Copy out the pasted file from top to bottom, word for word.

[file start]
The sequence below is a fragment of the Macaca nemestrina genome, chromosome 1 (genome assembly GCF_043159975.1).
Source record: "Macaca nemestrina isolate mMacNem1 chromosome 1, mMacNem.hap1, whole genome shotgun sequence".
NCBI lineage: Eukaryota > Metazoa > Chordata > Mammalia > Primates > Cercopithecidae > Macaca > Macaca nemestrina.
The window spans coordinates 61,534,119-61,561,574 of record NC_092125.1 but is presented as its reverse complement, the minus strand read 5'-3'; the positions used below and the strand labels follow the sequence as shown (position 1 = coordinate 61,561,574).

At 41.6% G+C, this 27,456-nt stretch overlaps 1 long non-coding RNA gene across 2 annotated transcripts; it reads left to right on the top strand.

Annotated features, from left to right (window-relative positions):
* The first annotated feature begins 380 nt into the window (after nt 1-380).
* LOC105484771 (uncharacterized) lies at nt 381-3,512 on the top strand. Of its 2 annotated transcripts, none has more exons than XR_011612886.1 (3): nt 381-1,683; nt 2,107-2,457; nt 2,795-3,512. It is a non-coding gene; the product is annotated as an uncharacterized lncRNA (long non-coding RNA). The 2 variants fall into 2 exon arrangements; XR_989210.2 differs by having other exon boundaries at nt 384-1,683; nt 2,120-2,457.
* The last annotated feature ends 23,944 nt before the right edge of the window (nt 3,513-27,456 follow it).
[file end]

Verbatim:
The sequence below is a fragment of the Macaca nemestrina genome, chromosome 1 (genome assembly GCF_043159975.1).
Source record: "Macaca nemestrina isolate mMacNem1 chromosome 1, mMacNem.hap1, whole genome shotgun sequence".
NCBI lineage: Eukaryota > Metazoa > Chordata > Mammalia > Primates > Cercopithecidae > Macaca > Macaca nemestrina.
The window spans coordinates 61,534,119-61,561,574 of record NC_092125.1 but is presented as its reverse complement, the minus strand read 5'-3'; the positions used below and the strand labels follow the sequence as shown (position 1 = coordinate 61,561,574).

At 41.6% G+C, this 27,456-nt stretch overlaps 1 long non-coding RNA gene across 2 annotated transcripts; it reads left to right on the top strand.

Annotated features, from left to right (window-relative positions):
* The first annotated feature begins 380 nt into the window (after nt 1-380).
* LOC105484771 (uncharacterized) lies at nt 381-3,512 on the top strand. Of its 2 annotated transcripts, none has more exons than XR_011612886.1 (3): nt 381-1,683; nt 2,107-2,457; nt 2,795-3,512. It is a non-coding gene; the product is annotated as an uncharacterized lncRNA (long non-coding RNA). The 2 variants fall into 2 exon arrangements; XR_989210.2 differs by having other exon boundaries at nt 384-1,683; nt 2,120-2,457.
* The last annotated feature ends 23,944 nt before the right edge of the window (nt 3,513-27,456 follow it).